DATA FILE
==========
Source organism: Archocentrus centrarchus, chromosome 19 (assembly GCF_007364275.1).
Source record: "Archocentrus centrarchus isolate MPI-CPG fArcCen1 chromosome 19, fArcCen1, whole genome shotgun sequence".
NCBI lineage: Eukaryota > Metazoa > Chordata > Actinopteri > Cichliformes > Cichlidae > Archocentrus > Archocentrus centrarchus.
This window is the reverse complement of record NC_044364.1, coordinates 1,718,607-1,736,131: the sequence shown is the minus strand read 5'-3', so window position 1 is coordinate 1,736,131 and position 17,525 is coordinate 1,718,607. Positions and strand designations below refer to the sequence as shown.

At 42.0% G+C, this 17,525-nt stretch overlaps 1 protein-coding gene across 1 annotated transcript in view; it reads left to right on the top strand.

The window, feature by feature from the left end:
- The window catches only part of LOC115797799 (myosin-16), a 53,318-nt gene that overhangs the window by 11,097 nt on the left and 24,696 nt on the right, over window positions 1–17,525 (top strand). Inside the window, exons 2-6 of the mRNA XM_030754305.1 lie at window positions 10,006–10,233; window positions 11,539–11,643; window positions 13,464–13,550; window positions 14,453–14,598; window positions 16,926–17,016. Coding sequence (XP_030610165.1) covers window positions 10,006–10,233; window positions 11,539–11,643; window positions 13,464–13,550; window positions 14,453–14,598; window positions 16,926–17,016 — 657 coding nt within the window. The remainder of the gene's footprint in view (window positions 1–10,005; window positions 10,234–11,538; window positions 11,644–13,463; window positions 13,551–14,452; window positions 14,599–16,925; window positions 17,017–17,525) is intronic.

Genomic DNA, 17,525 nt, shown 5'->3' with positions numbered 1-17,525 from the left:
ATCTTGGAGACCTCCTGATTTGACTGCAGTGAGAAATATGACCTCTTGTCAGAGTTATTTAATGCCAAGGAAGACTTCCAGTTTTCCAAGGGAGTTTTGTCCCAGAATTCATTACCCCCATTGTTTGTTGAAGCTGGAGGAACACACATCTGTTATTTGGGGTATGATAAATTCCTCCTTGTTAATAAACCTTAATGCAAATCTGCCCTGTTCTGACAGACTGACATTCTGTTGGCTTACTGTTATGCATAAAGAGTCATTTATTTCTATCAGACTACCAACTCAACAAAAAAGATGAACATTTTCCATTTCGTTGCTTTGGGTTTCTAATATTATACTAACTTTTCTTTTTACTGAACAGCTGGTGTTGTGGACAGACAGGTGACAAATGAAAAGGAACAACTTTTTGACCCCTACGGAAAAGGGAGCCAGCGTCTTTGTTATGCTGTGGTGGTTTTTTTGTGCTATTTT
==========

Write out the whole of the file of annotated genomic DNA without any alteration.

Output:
Source organism: Archocentrus centrarchus, chromosome 19 (assembly GCF_007364275.1).
Source record: "Archocentrus centrarchus isolate MPI-CPG fArcCen1 chromosome 19, fArcCen1, whole genome shotgun sequence".
NCBI lineage: Eukaryota > Metazoa > Chordata > Actinopteri > Cichliformes > Cichlidae > Archocentrus > Archocentrus centrarchus.
This window is the reverse complement of record NC_044364.1, coordinates 1,718,607-1,736,131: the sequence shown is the minus strand read 5'-3', so window position 1 is coordinate 1,736,131 and position 17,525 is coordinate 1,718,607. Positions and strand designations below refer to the sequence as shown.

At 42.0% G+C, this 17,525-nt stretch overlaps 1 protein-coding gene across 1 annotated transcript in view; it reads left to right on the top strand.

The window, feature by feature from the left end:
- The window catches only part of LOC115797799 (myosin-16), a 53,318-nt gene that overhangs the window by 11,097 nt on the left and 24,696 nt on the right, over window positions 1–17,525 (top strand). Inside the window, exons 2-6 of the mRNA XM_030754305.1 lie at window positions 10,006–10,233; window positions 11,539–11,643; window positions 13,464–13,550; window positions 14,453–14,598; window positions 16,926–17,016. Coding sequence (XP_030610165.1) covers window positions 10,006–10,233; window positions 11,539–11,643; window positions 13,464–13,550; window positions 14,453–14,598; window positions 16,926–17,016 — 657 coding nt within the window. The remainder of the gene's footprint in view (window positions 1–10,005; window positions 10,234–11,538; window positions 11,644–13,463; window positions 13,551–14,452; window positions 14,599–16,925; window positions 17,017–17,525) is intronic.

Genomic DNA, 17,525 nt, shown 5'->3' with positions numbered 1-17,525 from the left:
ATCTTGGAGACCTCCTGATTTGACTGCAGTGAGAAATATGACCTCTTGTCAGAGTTATTTAATGCCAAGGAAGACTTCCAGTTTTCCAAGGGAGTTTTGTCCCAGAATTCATTACCCCCATTGTTTGTTGAAGCTGGAGGAACACACATCTGTTATTTGGGGTATGATAAATTCCTCCTTGTTAATAAACCTTAATGCAAATCTGCCCTGTTCTGACAGACTGACATTCTGTTGGCTTACTGTTATGCATAAAGAGTCATTTATTTCTATCAGACTACCAACTCAACAAAAAAGATGAACATTTTCCATTTCGTTGCTTTGGGTTTCTAATATTATACTAACTTTTCTTTTTACTGAACAGCTGGTGTTGTGGACAGACAGGTGACAAATGAAAAGGAACAACTTTTTGACCCCTACGGAAAAGGGAGCCAGCGTCTTTGTTATGCTGTGGTGGTTTTTTTGTGCTATTTT